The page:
Living as we do in this postmodern age, we have become increasingly interested in the origins of our predecessor, the modern world. Consequently, we have recently had a spate of historians writing on the beginnings of “modernity,” that catch-all word for modern society, political institutions, technology, and much else. Although some, like Paul Johnson in The Birth of the Modern,1 think the birth occurred several decades into the nineteenth century, most scholars, like Gertrude Himmelfarb in The Roads to Modernity,2 want to date the origins of modern Western society in the late eighteenth century, in the period of the late Enlightenment and the American and French revolutions. This is certainly true of the two historians under review.
Although both Joseph J. Ellis and Jay Winik believe that the late eighteenth century experienced the birth of a modern society, they have different ways of dating and describing that birth. Ellis believes that “the first enduring vision of political modernity made its initial appearance in the United States” during the twenty-eight-year period from the start of the American War for Independence in 1775 to the Louisiana Purchase in 1803. For his part Winik narrows the period of origin to the decade of the 1790s and expands both the conception of modernity and the number of contributors to its birth. At the outset of his book Winik implies that the founding moment of the modern world is not simply the story of America and the birth of popular government. The 1790s, Winik says, witnessed not only the beginnings of republicanism and democracy that took place in America but also the birth of revolutionary fanaticism, rabid nationalism, and modern authoritarianism that occurred outside the United States.
Thus for Winik the origins of modern society are a global story, involving not merely the United States but also France and Russia. At the outset Winik suggests that these two European nations belong in his book because they contributed to modern revolutionary fanaticism and authoritarianism. Only at the end of the book do we discover that Winik actually intends France and Russia to be essentially counterexamples to America’s creation of modern society. So for both Ellis and Winik the United States is the crucial nation in the birth of modernity.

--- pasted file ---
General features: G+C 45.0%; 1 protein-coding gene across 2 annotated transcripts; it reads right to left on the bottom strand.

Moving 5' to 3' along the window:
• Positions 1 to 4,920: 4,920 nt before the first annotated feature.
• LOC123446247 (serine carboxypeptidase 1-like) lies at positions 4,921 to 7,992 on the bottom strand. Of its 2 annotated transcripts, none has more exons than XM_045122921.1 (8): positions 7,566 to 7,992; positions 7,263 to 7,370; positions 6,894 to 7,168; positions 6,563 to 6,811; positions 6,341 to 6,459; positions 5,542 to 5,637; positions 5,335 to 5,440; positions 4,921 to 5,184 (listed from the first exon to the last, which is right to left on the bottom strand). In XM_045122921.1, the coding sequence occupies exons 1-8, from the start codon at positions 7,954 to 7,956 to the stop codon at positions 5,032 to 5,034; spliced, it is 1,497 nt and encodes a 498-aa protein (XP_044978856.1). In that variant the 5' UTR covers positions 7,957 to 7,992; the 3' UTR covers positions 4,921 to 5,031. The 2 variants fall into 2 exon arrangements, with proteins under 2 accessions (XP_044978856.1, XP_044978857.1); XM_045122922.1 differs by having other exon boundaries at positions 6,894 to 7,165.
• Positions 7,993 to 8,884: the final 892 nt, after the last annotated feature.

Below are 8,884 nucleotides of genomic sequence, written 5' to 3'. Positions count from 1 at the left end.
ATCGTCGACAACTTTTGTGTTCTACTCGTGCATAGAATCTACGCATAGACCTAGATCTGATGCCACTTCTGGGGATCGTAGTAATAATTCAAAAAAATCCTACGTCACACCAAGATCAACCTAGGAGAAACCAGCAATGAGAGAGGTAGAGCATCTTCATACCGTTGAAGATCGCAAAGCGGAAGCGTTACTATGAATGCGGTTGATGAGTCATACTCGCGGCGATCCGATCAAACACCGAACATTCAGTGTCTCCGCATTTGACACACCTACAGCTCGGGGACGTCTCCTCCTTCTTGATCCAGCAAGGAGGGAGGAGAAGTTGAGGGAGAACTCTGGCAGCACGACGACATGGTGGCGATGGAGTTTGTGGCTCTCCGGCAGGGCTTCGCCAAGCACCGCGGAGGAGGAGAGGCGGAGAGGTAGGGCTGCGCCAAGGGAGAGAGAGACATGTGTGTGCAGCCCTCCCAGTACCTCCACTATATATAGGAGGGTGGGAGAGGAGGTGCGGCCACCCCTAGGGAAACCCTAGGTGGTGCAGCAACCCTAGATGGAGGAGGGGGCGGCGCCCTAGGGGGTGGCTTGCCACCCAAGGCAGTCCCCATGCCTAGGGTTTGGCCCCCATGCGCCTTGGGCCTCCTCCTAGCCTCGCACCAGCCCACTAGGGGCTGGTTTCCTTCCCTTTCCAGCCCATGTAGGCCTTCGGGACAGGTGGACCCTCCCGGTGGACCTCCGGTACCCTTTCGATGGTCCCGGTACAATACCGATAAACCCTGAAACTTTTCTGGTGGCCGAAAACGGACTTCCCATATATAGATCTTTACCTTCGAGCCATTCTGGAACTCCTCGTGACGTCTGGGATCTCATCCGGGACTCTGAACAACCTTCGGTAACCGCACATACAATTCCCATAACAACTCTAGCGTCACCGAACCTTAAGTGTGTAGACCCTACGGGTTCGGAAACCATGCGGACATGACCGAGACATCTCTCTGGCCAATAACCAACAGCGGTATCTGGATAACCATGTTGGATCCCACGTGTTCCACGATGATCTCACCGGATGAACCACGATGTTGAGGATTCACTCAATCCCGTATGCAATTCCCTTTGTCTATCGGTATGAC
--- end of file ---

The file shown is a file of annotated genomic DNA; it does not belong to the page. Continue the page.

Winik wastes no time analyzing his conception of political modernity. He is not a political scientist but a story-teller, and a superb one. He divides his book, and the decade of the 1790s, into four parts, entitled “The Promise of a New Age,” “Turmoil,” “Terror,” and “A World Transformed.” In each of the first two parts he has three chapters devoted to each of the three nations, America, Russia, and France. In the third part, “Terror,” he has four chapters alternating between France and Russia, and in the final part, “A World Transformed,” he has only two chapters, both devoted to America.
Within each chapter Winik employs a particular narrative technique to keep his readers fully engaged. He breaks each chapter into short three- or four-page sections. Then in order to maintain the reader’s attention, he generally ends each of these sections with a one- or two-sentence paragraph that emphasizes some momentous conclusion or some dramatic development to come. So after describing the prolonged efforts of Catherine’s first minister and commander in chief of her armies, Grigory Alexandrovich Potemkin, to gather his forces for an attack in 1790 on Ismail, the most formidable Turkish fortress in Europe, Winik concludes the section with the following sentence set off as a separate paragraph:
Thus would begin one of the most ghastly battles of the century.
What reader would not want to go on to find out about this most ghastly battle? By using these sorts of techniques Winik makes his stories unusually engaging.
Since Winik wants to stress the global character of the period, he is at pains to emphasize the ways in which the three countries he deals with—America, France, and Russia—interacted and related to one another. Thus he stresses the fluid nature of this late-eighteenth-century enlightened world, a fluidity of a sort, he says, “that would be almost unheard of today.” Despite lacking our modern means of communication, enlightened humanists corresponded with one another across thousands of miles of land and ocean. In fact such correspondence was common among such sixteenth-century humanists as Erasmus. But in the late eighteenth century men didn’t just write to one another; they freely crossed and recrossed borders, switched allegiances, fought for foreign causes, provoked revolutions, or fled from revolutions.
So Thomas Jefferson contributed to the drafting of the French Declaration of the Rights of Man and of the Citizen; so President George Washington, Alexander Hamilton, and James Madison were made honorary citizens of the new French Republic; so Thomas Paine, after having helped to incite the American Revolution, joined the revolutionaries in France and almost lost his head; so Gouverneur Morris, minister to France, counseled the doomed Louis XVI and informed President Washington of the bloody excesses of the French Revolution; so Talleyrand, the wily French foreign minister, fled to the United States during the years of the Terror, but returned to France to goad the American republic into a quasi war; so Catherine the Great of Russia corresponded with Thomas Jefferson and hired the American naval hero John Paul Jones to help fight the Islamic Ottoman Empire; and so Poland’s Thaddeus Kosciuszko fought with the American revolutionaries and later returned to Poland to lead a national rebellion against Russia.